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Passion vs. Practicality

Chaya* feels like a hamster on a wheel.

Invoice paid, invoice closed.
Email received, email sent.
Time clock in, time clock out.
It's the never-ending slog of her office job that gets her down every single day.

It's the joy of discovering the right path to a student's heart. The triumph of teaching the proper way to learn a possuk in Chumash. It's the breathless excitement of seeing that spark of recognition light their eyes. The nervous anticipation of a classroom full of pliable clay neshamos. It's the hard-won satisfaction over a stack of dog-eared quizzes; the roaring wave of pride after a year brought to completion.

Chaya's passion for teaching has not diminished one bit.

Her mind is crunching numbers, but her heart is not on the balance sheet.

And the reconciliation?

It's hard to say.

A well known Teaching Methods instructor approached Torah Umesorah's administration with the conundrum:

'We're firing up the girls with a passion for teaching- we take them to observe, we create 'Teaching Tracks' for them, we send them to Teachers' Seminaries-- and then what? They come home and their mothers say, "No way. Not my daughter!" So what are we doing over here?'

By paying our teachers such pitiable salaries, we are, in essence, feeding them into the machine that is today's office network. Instead of enabling our chashuve moros to support their husbands in learning through their avodas hakodesh, we are forcing them to stifle their passion for chinuch in order to make ends meet.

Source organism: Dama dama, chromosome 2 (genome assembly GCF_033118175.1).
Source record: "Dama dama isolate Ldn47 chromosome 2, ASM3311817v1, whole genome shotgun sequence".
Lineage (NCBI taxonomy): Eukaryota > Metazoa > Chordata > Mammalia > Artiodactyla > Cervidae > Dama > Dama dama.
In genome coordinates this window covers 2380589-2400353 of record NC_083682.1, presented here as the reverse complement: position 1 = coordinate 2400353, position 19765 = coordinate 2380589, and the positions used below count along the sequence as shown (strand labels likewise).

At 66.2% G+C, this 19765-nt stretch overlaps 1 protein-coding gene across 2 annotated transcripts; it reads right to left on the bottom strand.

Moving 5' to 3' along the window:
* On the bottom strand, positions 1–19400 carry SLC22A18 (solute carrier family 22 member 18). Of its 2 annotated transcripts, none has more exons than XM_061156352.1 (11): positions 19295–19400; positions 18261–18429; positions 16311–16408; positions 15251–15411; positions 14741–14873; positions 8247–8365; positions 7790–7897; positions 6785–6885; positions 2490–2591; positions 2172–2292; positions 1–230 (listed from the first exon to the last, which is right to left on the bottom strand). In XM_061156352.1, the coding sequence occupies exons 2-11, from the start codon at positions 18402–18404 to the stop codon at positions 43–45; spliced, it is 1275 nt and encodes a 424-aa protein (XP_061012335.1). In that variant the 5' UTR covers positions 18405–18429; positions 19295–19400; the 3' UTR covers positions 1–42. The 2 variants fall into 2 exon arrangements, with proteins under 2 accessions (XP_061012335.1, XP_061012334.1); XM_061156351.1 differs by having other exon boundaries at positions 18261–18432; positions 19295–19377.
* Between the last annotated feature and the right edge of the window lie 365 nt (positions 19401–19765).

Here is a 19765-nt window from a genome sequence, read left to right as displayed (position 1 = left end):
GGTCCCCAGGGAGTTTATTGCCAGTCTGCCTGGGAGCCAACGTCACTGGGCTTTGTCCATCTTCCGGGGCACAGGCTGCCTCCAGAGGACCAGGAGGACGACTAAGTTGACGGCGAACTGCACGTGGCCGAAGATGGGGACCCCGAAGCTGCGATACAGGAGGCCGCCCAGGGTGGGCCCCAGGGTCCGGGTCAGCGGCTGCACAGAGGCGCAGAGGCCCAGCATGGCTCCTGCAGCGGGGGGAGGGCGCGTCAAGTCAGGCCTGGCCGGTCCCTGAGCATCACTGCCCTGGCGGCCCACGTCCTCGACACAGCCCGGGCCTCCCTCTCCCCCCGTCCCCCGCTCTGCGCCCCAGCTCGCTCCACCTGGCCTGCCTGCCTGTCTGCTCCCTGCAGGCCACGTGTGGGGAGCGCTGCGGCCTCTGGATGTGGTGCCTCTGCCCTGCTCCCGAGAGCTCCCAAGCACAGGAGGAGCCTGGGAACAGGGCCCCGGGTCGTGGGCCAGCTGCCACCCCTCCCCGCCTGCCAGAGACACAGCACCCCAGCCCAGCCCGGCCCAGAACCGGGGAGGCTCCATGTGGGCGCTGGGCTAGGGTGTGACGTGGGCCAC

Is it fair to ask a young mother to hold down 2 or 3 jobs just to be able to pay the month's rent?

As Chaya laments, "I tried every which way to make our budget work on a morah's salary. It's just not possible."

So she takes her son's parsha project out of his knapsack and feels a tug inside of her as she looks down at the colorfully decorated ladder on the paper. It's Parshas Vayeitzei? I didn't even know...

After reading the article about the teacher shortage in the Ami magazine, a teacher with 10 years of experience called in to Torah Umesorah to say that she, too, was leaving the teaching field after a decade in chinuch due to the financial impossibilities she was facing. After ten years, the stretch was just not stretching any further.

And so we lost another shining, sparkling Morah.

A former high school mechaneches who is currently a computer programmer describes the phenomenon with almost painful accuracy: "Talent is appreciated much more in the corporate world than it is in the classroom."


After hearing from yet another 'Chinuch couple' that they do not look at resumes of 'teaching girls' for their son, the point becomes clear.

Our Bais Yaakov girls are passionate. But at a certain point, Passion is extinguished by the burning fires of Practicality. Can we as a Klal make it more practical for our Moros to do what they do best? Can we keep our superheroes in the classroom instead of relegating them to the corporate workforce? Kudos to us if we can; and if we can't...?

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